George Erasmus. Art by  Ryan Trook, do not reproduce

Peter Erasmus & Storytelling

Comic books, like story-time, are still too often relegated to the realm of “kid’s stuff.” But why stop allowing pictures in books after Elementary school? The marriage of words and pictures can convey stories with an animation and ease other media should envy. So when Gwen L’Hirondelle told us a story of her great-grandfather, Peter Erasmus, we shared excitement at seeing it brought to life in a new way – through comics.

There’s something about a good story and a good storyteller. Stories and facts aren’t exclusive, thank goodness. We all connect with stories and we are all attracted to themes and ideas when they are presented with a narrative. And it’s not just about education. Eugene H. Petersen once said that “stories are verbal acts of hospitality.”

Comic books, like story-time, are still too often relegated to the realm of “kid’s stuff.” But why stop allowing pictures in books after Elementary school? The marriage of words and pictures can convey stories with an animation and ease other media should envy. So when Gwen L’Hirondelle told us a story of her great-grandfather, Peter Erasmus, we shared excitement at seeing it brought to life in a new way – through comics.

We met Gwen through Fort Edmonton Park, where she spends weekends in the preserved home of her ancestor, sharing with countless guests the stories that she learned from her family and from reading Erasmus’ memoir, Buffalo Days and Nights. Her family overflows with pride with the connection – and with good reason. Peter Erasmus is, in many ways, the “Little Big Man” of Western Canada. This adventuresome Métis from Red River found himself in almost every expedition, treaty signing, and mission of importance from the 1850s to the 1870s – sometimes in a key role, at the very least in the background; a walk-on extra in the stories that shaped the North-West.

I’m under no misapprehension that my colleagues and I, engaged in a modest project to tell some of Edmonton’s stories through comics, are the first ones to be entranced by Peter’s stories – nor the first to share them. Henry Thompson wasn’t the first, but he did record Peter’s stories as the old adventurer dictated them. Irene Spry came decades after, editing the memoir for a new generation. Ask anyone possessing a passion for Alberta’s history to name a local Métis with a long shadow and they might mention Jerry Potts, or Malcolm Norris, but they’ll always come up with Peter Erasmus.

Why are Peter’s stories so enduring? Why are they retold so often? Peter not only witnessed the prominent events shaping the West, but in his memoir he tells them with delight and dynamism – and a familiarity that leads one to think of him as ‘Peter.’ His stories leap off the page. Alberta’s great historian of Indigenous narratives, Hugh Dempsey, suggests that Peter “follows a Native practice in telling his story. When an [Indigenous person] recounts an historical event, whether or not he was part of it, he describes it as through he was there, complete with conversations.” One shouldn’t think of this as a tall-tale, or a fictionalization, he cautions; it is a mark of Peter’s Indigenous roots as a Métis man and an honour to the oral history that spans time immemorial on Turtle Island.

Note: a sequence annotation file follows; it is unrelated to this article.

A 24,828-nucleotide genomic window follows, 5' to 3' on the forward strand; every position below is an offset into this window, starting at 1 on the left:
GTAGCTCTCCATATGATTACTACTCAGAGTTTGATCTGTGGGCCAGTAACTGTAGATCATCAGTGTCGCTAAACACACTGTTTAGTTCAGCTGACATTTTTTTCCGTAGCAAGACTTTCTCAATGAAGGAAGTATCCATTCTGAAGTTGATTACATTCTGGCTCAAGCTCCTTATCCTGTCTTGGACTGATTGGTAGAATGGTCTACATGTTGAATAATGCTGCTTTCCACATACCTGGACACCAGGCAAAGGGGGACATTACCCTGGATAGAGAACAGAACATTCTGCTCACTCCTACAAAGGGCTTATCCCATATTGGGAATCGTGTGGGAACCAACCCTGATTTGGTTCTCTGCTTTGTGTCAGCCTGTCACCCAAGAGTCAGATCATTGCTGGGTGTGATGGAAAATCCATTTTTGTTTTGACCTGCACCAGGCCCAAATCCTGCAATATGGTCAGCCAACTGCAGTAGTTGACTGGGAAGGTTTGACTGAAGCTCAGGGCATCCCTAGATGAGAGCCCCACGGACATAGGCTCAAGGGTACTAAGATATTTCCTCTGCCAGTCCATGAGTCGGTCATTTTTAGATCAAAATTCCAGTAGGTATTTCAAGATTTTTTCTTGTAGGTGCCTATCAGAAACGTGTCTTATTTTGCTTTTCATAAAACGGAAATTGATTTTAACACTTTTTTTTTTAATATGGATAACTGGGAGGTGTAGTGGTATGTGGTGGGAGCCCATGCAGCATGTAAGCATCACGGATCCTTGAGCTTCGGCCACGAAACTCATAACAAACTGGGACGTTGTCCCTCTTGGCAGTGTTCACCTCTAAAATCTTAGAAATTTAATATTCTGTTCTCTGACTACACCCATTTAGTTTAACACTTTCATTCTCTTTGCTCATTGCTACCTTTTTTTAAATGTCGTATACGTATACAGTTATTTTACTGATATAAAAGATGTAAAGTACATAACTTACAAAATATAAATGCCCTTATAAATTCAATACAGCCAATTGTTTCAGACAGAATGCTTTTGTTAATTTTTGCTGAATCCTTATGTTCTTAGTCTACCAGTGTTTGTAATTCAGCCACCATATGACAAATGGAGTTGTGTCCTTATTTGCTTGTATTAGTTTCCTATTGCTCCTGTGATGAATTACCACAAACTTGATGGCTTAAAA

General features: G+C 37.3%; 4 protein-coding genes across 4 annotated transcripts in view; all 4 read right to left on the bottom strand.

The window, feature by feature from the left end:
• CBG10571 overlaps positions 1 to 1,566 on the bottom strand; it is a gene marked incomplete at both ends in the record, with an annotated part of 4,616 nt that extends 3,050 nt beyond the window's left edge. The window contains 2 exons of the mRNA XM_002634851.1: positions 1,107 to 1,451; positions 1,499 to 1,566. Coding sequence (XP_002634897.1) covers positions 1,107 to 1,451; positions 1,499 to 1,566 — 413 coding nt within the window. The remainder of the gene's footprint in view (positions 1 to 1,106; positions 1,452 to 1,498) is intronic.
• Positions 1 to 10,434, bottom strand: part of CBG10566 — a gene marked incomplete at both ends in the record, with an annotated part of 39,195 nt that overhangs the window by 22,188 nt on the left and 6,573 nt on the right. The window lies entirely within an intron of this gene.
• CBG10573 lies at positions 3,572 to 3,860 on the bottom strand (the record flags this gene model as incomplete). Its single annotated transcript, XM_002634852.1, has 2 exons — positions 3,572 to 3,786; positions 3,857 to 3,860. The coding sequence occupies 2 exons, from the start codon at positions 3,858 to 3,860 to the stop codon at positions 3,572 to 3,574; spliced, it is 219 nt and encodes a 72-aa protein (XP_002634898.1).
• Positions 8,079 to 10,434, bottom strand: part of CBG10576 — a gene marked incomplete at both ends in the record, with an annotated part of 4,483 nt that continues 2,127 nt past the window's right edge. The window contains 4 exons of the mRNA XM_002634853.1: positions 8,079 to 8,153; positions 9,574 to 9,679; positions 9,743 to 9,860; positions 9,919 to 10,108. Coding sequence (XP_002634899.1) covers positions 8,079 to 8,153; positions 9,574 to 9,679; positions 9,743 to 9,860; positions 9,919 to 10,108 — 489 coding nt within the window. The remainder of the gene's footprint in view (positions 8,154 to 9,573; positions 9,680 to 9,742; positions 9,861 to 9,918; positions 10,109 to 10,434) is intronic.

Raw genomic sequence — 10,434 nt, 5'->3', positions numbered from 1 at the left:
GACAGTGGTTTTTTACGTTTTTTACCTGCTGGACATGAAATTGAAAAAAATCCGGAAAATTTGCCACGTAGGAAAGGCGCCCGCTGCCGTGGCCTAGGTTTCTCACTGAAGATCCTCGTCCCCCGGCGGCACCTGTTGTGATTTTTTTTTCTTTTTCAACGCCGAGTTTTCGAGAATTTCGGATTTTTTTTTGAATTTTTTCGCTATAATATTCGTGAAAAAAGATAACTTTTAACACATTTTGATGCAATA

Buffalo Days and Nights is an oral story committed to paper and, with Gwen’s passion, brought back to its oral roots. We are excited to try to convey the magic of a spoken story with images along with the words: the racing of the dogs; the icy cold of an Edmonton winter; and the fort’s fiddle-filled wintry nights.

As comics ‘grow up’ in the public mind, populate the bookshelves of mainstream retailers, and go viral across the web, more and more people are acknowledging their storytelling power. The Edmonton Police Service has released its own comic series, as has the Fort Whoop-up Interpretive Society. Chester Brown shocked readers with his intimate and affecting comics biography of Louis Riel, while Kate Beaton has risen to modest fame for her history and literature influenced Hark, a Vagrant! webcomic. Using comics for non-fiction history isn’t new, either. Father Lacombe featured in a series of old newspaper strips with an aim to sharing his story – and, if you really want to get down to it, Trajan’s Column in Rome is a picture-based narrative of historical events. So is the Bayeux Tapestry (check out Scott MacLeod’s Understanding Comics for more comics heritage).

Our purpose, with this project, is to ask Edmontonians what stories resonate with them and their communities and share them in comics form. We hope that this is nothing less than a “verbal act” of hospitality from each community to the others – sharing identities and themes that make up our vibrant city.

“If history were taught in the form of stories, it would never be forgotten.” – Rudyard Kipling

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Kisiskāciwani-sīpiy - Swift Flowing River